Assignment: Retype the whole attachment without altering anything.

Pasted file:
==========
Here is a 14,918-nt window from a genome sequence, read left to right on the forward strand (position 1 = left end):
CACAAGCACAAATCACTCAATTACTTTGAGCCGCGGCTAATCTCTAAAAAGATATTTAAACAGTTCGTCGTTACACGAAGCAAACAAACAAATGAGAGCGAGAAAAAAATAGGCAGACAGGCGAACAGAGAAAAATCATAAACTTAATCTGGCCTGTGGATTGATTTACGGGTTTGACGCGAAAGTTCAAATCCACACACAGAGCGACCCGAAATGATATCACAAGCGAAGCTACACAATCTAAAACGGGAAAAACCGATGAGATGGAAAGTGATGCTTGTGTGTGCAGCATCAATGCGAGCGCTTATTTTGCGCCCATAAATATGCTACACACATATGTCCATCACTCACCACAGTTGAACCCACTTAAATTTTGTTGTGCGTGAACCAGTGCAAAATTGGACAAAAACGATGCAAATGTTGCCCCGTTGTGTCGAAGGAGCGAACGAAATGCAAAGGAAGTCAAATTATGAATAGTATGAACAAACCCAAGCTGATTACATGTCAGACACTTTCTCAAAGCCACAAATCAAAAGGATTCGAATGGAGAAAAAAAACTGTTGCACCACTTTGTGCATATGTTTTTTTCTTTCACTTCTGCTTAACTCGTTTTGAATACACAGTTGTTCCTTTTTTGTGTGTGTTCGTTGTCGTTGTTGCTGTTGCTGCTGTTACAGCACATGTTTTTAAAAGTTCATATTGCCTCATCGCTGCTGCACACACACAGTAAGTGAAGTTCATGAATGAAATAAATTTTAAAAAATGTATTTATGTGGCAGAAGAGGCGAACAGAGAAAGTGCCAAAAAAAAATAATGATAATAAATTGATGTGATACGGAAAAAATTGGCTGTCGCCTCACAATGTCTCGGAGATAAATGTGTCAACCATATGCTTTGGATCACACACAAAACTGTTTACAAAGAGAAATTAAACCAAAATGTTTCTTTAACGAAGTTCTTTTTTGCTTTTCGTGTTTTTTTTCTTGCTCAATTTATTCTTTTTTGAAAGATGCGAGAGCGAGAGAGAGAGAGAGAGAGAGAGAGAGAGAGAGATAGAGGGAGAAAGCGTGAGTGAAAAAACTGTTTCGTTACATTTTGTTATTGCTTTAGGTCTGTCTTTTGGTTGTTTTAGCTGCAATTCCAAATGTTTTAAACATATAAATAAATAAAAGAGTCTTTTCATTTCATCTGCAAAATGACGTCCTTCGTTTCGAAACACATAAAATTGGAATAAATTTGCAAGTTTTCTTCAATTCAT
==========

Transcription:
Here is a 14,918-nt window from a genome sequence, read left to right on the forward strand (position 1 = left end):
CACAAGCACAAATCACTCAATTACTTTGAGCCGCGGCTAATCTCTAAAAAGATATTTAAACAGTTCGTCGTTACACGAAGCAAACAAACAAATGAGAGCGAGAAAAAAATAGGCAGACAGGCGAACAGAGAAAAATCATAAACTTAATCTGGCCTGTGGATTGATTTACGGGTTTGACGCGAAAGTTCAAATCCACACACAGAGCGACCCGAAATGATATCACAAGCGAAGCTACACAATCTAAAACGGGAAAAACCGATGAGATGGAAAGTGATGCTTGTGTGTGCAGCATCAATGCGAGCGCTTATTTTGCGCCCATAAATATGCTACACACATATGTCCATCACTCACCACAGTTGAACCCACTTAAATTTTGTTGTGCGTGAACCAGTGCAAAATTGGACAAAAACGATGCAAATGTTGCCCCGTTGTGTCGAAGGAGCGAACGAAATGCAAAGGAAGTCAAATTATGAATAGTATGAACAAACCCAAGCTGATTACATGTCAGACACTTTCTCAAAGCCACAAATCAAAAGGATTCGAATGGAGAAAAAAAACTGTTGCACCACTTTGTGCATATGTTTTTTTCTTTCACTTCTGCTTAACTCGTTTTGAATACACAGTTGTTCCTTTTTTGTGTGTGTTCGTTGTCGTTGTTGCTGTTGCTGCTGTTACAGCACATGTTTTTAAAAGTTCATATTGCCTCATCGCTGCTGCACACACACAGTAAGTGAAGTTCATGAATGAAATAAATTTTAAAAAATGTATTTATGTGGCAGAAGAGGCGAACAGAGAAAGTGCCAAAAAAAAATAATGATAATAAATTGATGTGATACGGAAAAAATTGGCTGTCGCCTCACAATGTCTCGGAGATAAATGTGTCAACCATATGCTTTGGATCACACACAAAACTGTTTACAAAGAGAAATTAAACCAAAATGTTTCTTTAACGAAGTTCTTTTTTGCTTTTCGTGTTTTTTTTCTTGCTCAATTTATTCTTTTTTGAAAGATGCGAGAGCGAGAGAGAGAGAGAGAGAGAGAGAGAGAGAGAGATAGAGGGAGAAAGCGTGAGTGAAAAAACTGTTTCGTTACATTTTGTTATTGCTTTAGGTCTGTCTTTTGGTTGTTTTAGCTGCAATTCCAAATGTTTTAAACATATAAATAAATAAAAGAGTCTTTTCATTTCATCTGCAAAATGACGTCCTTCGTTTCGAAACACATAAAATTGGAATAAATTTGCAAGTTTTCTTCAATTCAT